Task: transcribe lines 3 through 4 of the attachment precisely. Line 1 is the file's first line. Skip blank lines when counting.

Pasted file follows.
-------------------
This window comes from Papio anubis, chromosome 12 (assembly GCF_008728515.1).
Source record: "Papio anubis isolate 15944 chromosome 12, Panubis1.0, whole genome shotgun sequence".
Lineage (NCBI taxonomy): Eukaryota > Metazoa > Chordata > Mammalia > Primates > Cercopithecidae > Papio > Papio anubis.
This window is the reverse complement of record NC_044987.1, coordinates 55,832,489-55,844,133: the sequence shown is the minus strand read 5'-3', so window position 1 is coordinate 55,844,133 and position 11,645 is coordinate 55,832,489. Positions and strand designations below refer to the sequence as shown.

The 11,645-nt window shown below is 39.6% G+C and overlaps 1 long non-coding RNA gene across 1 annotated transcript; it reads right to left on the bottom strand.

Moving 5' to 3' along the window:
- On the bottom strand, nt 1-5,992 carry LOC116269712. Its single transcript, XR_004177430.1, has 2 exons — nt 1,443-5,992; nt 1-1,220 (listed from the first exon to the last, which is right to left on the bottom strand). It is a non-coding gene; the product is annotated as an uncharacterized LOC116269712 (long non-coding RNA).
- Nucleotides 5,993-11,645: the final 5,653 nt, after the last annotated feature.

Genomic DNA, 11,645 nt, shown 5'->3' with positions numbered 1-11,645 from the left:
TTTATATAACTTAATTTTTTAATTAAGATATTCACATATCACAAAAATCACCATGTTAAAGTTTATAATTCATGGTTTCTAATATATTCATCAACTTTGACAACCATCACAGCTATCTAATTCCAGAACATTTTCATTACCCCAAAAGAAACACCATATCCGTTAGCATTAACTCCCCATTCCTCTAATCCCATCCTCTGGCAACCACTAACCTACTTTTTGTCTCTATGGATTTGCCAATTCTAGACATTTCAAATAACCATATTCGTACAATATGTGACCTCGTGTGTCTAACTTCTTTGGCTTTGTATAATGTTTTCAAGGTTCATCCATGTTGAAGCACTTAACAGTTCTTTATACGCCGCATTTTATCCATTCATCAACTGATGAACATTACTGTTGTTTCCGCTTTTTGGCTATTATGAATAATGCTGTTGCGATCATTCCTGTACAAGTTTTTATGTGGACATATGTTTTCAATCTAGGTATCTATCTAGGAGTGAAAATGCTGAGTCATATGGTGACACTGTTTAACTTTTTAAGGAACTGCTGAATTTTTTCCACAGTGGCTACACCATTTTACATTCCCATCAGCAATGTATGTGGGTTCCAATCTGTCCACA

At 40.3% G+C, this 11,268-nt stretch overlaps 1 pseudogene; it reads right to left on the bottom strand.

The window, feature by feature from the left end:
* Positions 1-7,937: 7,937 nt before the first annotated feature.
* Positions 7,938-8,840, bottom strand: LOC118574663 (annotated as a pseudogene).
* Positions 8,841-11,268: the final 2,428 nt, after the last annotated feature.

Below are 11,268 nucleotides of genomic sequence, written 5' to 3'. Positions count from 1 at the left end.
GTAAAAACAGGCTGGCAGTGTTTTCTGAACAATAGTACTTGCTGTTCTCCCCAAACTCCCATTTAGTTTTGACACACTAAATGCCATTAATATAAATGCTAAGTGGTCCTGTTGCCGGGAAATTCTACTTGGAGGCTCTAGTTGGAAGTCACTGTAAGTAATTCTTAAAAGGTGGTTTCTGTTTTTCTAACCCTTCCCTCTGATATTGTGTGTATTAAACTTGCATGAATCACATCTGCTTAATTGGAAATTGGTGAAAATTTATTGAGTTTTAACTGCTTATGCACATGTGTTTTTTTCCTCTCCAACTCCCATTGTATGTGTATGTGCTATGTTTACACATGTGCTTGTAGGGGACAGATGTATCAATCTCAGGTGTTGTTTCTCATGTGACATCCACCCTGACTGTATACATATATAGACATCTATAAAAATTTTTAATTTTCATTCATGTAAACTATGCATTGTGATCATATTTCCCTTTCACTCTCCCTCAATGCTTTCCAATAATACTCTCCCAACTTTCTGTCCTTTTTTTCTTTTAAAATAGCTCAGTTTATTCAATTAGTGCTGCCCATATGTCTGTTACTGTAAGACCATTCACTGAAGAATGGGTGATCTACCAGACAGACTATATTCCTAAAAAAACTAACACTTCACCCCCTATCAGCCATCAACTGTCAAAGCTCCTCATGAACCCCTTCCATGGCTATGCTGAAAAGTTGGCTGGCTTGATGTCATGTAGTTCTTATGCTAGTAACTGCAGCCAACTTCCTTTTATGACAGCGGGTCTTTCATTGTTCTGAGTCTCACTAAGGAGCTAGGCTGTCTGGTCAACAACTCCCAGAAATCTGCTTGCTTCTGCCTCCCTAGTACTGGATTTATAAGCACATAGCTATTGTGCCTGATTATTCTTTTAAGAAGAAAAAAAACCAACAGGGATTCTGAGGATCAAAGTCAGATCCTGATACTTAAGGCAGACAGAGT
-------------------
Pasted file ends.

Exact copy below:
Lineage (NCBI taxonomy): Eukaryota > Metazoa > Chordata > Mammalia > Primates > Cercopithecidae > Papio > Papio anubis.
This window is the reverse complement of record NC_044987.1, coordinates 55,832,489-55,844,133: the sequence shown is the minus strand read 5'-3', so window position 1 is coordinate 55,844,133 and position 11,645 is coordinate 55,832,489. Positions and strand designations below refer to the sequence as shown.